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Meet the restaurant industry’s official clairvoyant

The National Restaurant Association has systemized the job of predicting the future and assigned it to an in-house seer, Adam Hasley.

Actually, functioning as staff clairvoyant is only part of Hasley’s job. As director of advocacy research and insights, he’s also charged with providing the association’s lobbying team hardcore data and qualitative findings to support the industry’s position on government issues. But he acknowledges that “I find the future stuff to be more fun, so I tend to focus more energy on that.”

Adam Hasley

His mission on that front is to identify opportunities and threats the industry is likely to face, be it two or 20 years in the future. But it’s not a matter of reading tea leaves or plotting star movements.

“We have a pretty robust AI system that does a lot of the crystal balling for us,” says Hasley. At any given time, he’s watching 120 issues, though the exact ones can change, as can their level of importance on a daily basis.

The input includes what advocacy groups, think tanks or other influencers may be saying about an issue. He might also use focus groups or speak with operators with first-hand exposure to a topic. It’s science, not intuition.

“We’re very fortunate, or unfortunate, that almost every issue you can imagine is going to affect the restaurant industry in some way, because of its size,” Hasley says. It’s more a question of how or when.

If it’s a near-term wallop, Hasley’s assessment might figure immediately into the advocacy team’s strategy or tactics. Otherwise, his role is making sure the association is aware of looming possibilities so it can plan or prioritize accordingly.

A prime example: the legalization of cannabis for recreational use, a topic the association addressed during one of its educational sessions at the group’s annual convention in May. Hasley led a panel of experts who sketched out what’s happening in the nine states where lighting up for fun is now permitted, and what operators elsewhere can expect midterm and beyond as legalization spreads. The session proved the issue should be of as much interest to businesspeople as it is to Grateful Dead fans in tie-dyed T-shirts.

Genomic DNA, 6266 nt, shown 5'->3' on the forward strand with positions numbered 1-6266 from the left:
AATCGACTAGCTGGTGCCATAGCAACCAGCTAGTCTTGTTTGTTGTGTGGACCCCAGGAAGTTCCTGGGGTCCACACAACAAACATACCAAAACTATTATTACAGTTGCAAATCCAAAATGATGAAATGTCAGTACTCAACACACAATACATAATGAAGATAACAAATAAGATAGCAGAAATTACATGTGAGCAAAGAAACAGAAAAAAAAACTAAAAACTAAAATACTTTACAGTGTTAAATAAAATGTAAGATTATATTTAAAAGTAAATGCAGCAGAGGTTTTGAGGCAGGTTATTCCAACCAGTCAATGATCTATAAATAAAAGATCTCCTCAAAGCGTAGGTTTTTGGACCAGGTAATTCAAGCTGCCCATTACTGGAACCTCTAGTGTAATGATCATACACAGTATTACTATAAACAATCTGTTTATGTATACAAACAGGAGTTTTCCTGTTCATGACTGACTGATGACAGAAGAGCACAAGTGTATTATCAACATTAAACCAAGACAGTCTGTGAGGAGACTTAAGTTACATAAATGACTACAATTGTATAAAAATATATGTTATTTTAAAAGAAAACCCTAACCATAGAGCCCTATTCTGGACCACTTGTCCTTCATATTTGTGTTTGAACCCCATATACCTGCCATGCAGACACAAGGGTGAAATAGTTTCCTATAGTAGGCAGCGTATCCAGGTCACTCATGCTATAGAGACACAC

On other fronts, overseas markets are a frequent focus of his research. “There’s a KFC in China that’s in beta test right now with a system that let’s you pay with your facial expression,” he says.

That advance in biometrics, one of the emerging issues he’s tracking, might sound far afield for U.S. operators. But understanding those forward steps could help association members contend with near-term manifestations like replacing punch-in time cards with retinal scanning or fingerprint identification.

Some of what catches Hasley’s attention is fed to the association’s study groups, each a collection of operators who focus on a particular dynamic, from marketing to technology and purchasing. Their discussions can help the association prepare for changes in the business, he explains.

The looming issues he identifies are sometimes met with future shock and concerns about his mental health, as if he’s watched one “Star Trek” episode too many.

“If people didn’t think I was crazy on a daily basis, I wouldn’t be doing my job right. It’s a matter of identifying those issues that no one has ever heard of,” Hasley says. “It’s not so much they’re skeptical as it is we’re dealing with issues that we didn’t know of.”

Hands-on operators in particular tend to be startled, a function of their intense focus on the day-to-day functions of their business.

Hasley cites the example of blockchain technology, which tracks and correlates changes in real time of variables constantly in shift, like the value of a cybercurrency. It’s not something that operators have time to explore. And yet the expectation is that blockchain dynamics could become more important, if not essential, as more commerce shifts online.

He’s reluctant to reveal the other issues on his 120-topic list, noting that it’s a fluid roster.

Hasley came to the job with what he acknowledges as an odd background. His professional life had been split between working as an international consultant, helping brands move into new global markets, and serving as a political consultant in public office campaigns. Marco Rubio was a client.

The point of intersection, and a core of his current position, is the use of big data to predict outcomes and public behavior. There was also a common communication dynamic of determining what messages would resonate with consumers, either as voters or buyers. 

He spent two years in China, and joined the association about two years ago. He is currently pursuing a master's degree from Harvard University, but declines to reveal personal information such as his age. He suggests that a reporter call him a 20- or 30-something, noting, “That covers it.”

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